User and device authentication

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In this example, user authentication and device authentication provide different access for staff members based on whether they are full-time or part-time employees, while denying all traffic from mobile phones.

Find this recipe for other FortiOS versions
5.2 | 5.4

1. Defining two users and two user groups

Go to User & Device > User > User Definitions.

Create two new users (in the example, dprince and rmontoya).

 

Both user definitions now appear in the user list.

 

Go to User & Device > User > User Groups.

Create the user group full-time and add user dprince.

 

Create a second user group, part-time, and add user rmontoya.

 

2. Creating a schedule for part-time staff

Go to Policy & Objects > Objects > Schedules and create a new recurring schedule.

Set an appropriate schedule. In order to get results later, do not select the current day of the week.

 

3. Defining a device group for mobile phones

Go to User & Device > Device > Device Groups and create a new group.

Add the various types of mobile phones as Members.

 

4. Creating a policy for full-time staff

Go to Policy & Objects > Policy > IPv4 and create a new policy.

Set Incoming Interface to the local network interface, Source User(s) to the full-time group, Outgoing Interface to your Internet-facing interface, and ensure that Schedule is set to always.

Turn on NAT.

 

Scroll down to view the Logging Options. In order to view the results later, enable Log Allowed Traffic and select All Sessions.

 

5. Creating a policy for part-time staff that enforces the schedule

Go to Policy & Objects > Policy > IPv4 and create a new policy.

Set Incoming Interface to the local network interface, Source User(s) to the part-time group, Outgoing Interface to your Internet-facing interface, and set Schedule to use the part-time schedule.

Turn on NAT.

 

Scroll down to view the Logging Options. In order to view the results later, enable Log Allowed Traffic and select All Sessions.

 

View the policy list. Click on the title row and select ID from the dropdown menu, then select Apply. Take note of the ID number that has been given to the part-time policy.

 

Go to System > Dashboard > Status and enter the following command into the CLI Console, using the ID number of the part-time policy.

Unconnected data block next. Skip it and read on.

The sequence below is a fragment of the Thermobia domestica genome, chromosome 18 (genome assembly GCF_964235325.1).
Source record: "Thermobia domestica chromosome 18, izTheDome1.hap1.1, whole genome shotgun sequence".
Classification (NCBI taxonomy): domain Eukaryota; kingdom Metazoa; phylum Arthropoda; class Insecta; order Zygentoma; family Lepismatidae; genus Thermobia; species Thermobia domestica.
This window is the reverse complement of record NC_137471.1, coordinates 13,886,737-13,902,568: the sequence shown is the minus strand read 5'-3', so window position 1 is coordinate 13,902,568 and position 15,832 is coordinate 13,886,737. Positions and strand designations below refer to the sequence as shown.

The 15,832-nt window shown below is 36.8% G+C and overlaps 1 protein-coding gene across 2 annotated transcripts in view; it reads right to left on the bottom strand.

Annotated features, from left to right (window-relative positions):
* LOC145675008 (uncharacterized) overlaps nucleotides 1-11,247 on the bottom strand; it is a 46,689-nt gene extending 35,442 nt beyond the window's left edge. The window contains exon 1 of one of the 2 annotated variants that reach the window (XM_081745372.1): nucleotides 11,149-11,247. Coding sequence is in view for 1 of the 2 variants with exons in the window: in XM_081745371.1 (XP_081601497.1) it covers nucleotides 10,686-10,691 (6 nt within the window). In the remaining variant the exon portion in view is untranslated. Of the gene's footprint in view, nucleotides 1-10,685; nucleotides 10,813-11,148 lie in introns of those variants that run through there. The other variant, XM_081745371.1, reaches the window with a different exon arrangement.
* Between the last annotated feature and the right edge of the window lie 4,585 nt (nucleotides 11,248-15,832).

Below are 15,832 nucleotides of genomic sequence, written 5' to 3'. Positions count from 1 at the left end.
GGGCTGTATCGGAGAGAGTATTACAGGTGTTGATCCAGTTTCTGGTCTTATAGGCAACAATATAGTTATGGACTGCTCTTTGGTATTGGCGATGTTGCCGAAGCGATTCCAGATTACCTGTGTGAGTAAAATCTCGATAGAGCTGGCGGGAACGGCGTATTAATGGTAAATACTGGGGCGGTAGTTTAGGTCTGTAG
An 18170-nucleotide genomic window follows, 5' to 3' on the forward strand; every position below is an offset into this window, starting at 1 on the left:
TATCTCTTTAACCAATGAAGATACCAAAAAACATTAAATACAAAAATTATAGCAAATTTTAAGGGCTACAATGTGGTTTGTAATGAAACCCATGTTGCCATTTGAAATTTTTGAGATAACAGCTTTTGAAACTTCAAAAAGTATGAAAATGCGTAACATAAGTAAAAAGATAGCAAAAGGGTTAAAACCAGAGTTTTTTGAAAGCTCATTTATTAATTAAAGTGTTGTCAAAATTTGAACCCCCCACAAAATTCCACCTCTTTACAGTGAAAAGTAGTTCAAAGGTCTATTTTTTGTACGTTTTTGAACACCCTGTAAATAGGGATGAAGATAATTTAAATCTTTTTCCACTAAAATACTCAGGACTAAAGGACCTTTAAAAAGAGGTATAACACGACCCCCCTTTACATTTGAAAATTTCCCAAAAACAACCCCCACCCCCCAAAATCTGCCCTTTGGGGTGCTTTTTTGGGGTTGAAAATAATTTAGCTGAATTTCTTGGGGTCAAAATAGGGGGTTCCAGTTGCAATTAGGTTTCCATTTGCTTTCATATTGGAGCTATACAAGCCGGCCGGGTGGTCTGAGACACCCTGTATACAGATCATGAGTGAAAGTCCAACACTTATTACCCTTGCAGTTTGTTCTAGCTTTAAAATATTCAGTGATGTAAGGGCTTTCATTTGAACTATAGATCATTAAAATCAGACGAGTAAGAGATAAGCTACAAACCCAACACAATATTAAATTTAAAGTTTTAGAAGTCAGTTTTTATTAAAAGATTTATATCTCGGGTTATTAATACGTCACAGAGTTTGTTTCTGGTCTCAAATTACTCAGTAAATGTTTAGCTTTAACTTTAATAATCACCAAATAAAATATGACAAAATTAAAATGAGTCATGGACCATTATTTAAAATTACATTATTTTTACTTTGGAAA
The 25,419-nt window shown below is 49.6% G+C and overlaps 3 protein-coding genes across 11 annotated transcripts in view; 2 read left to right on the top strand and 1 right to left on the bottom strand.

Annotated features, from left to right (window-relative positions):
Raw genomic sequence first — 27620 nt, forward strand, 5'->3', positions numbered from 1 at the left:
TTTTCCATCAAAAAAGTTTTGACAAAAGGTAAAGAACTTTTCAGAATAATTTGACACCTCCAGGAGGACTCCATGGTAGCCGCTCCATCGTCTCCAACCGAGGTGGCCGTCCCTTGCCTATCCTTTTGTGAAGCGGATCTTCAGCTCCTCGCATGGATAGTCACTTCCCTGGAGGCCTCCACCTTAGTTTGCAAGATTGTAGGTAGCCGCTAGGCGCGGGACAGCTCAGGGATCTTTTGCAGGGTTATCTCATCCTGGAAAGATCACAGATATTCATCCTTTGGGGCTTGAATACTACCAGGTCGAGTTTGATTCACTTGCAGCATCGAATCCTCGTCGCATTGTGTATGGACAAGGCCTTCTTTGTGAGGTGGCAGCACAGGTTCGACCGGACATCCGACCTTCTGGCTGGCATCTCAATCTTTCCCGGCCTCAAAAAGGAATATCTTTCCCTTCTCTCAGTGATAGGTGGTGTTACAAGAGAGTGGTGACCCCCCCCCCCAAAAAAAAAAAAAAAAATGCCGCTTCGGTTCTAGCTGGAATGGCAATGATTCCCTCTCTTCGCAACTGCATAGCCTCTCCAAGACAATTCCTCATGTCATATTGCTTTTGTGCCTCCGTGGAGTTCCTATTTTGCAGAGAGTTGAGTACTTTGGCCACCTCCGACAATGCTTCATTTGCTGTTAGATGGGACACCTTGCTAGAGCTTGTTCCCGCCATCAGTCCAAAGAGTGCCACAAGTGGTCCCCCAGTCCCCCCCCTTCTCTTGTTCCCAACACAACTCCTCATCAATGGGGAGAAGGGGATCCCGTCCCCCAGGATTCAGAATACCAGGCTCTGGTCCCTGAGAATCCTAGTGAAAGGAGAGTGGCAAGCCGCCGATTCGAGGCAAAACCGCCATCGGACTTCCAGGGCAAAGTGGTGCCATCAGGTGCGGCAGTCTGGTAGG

This will ensure that part-time users will have their access revoked during days they are not scheduled, even if their current session began when access was allowed.

config firewall policy
  edit 2
    set schedule-timeout enable
  end
end

6. Creating a policy that denies mobile traffic

Go to Policy & Objects > Policy > IPv4 and create a new policy.

Set Incoming Interface to the local network interface, Source Device to Mobile Devices (a default device group that includes tablets and mobile phones), Outgoing Interface to your Internet-facing interface, and set Action to DENY.

Leave Log Violation Traffic turned on.

 

In order for this policy to be used, it must be located at the top of the policy list. Select any area in the far-left column of the policy and drag it to the top of the list.

 

7. Results

Browse the Internet using a computer. You will be prompted to enter authentication credentials.

Log in using the dprince account. You will be able to access the Internet at any time.

 

Go to User & Device > Monitor > Firewall. Highlight dprince and select De-authenticate.

Attempt to browse the Internet again. This time, log in using the rmontoya account. After authentication occurs, you will not be able to access the Internet.

 

Attempts to connect to the Internet using any mobile phone will also be denied.

 

You can view more information about the blocked and allowed sessions by going to System > FortiView > All Sessions.

 

For further reading, check out Users and user groups in the FortiOS 5.2 Handbook.

Victoria Martin

Victoria Martin

Technical Writer & Head Cookbook Chef at Fortinet
Victoria Martin works in Ottawa as part of the FortiOS technical documentation team. She graduated with a Bachelor's degree from Mount Allison University, after which she attended Humber College's book publishing program, followed by the more practical technical writing program at Algonquin College. She does need glasses but also likes wearing them, since glasses make you look smarter.
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In this example, a wireless network has already been configured that is in the same subnet as the wired LAN. For information about this configuration, see Setting up a WiFi bridge with a FortAP.
Using a device group will automatically enable device identification on the local network interface.
Sessions that were blocked when you attempted to sign in using the rmontoya account will not have a user account shown in the User
column.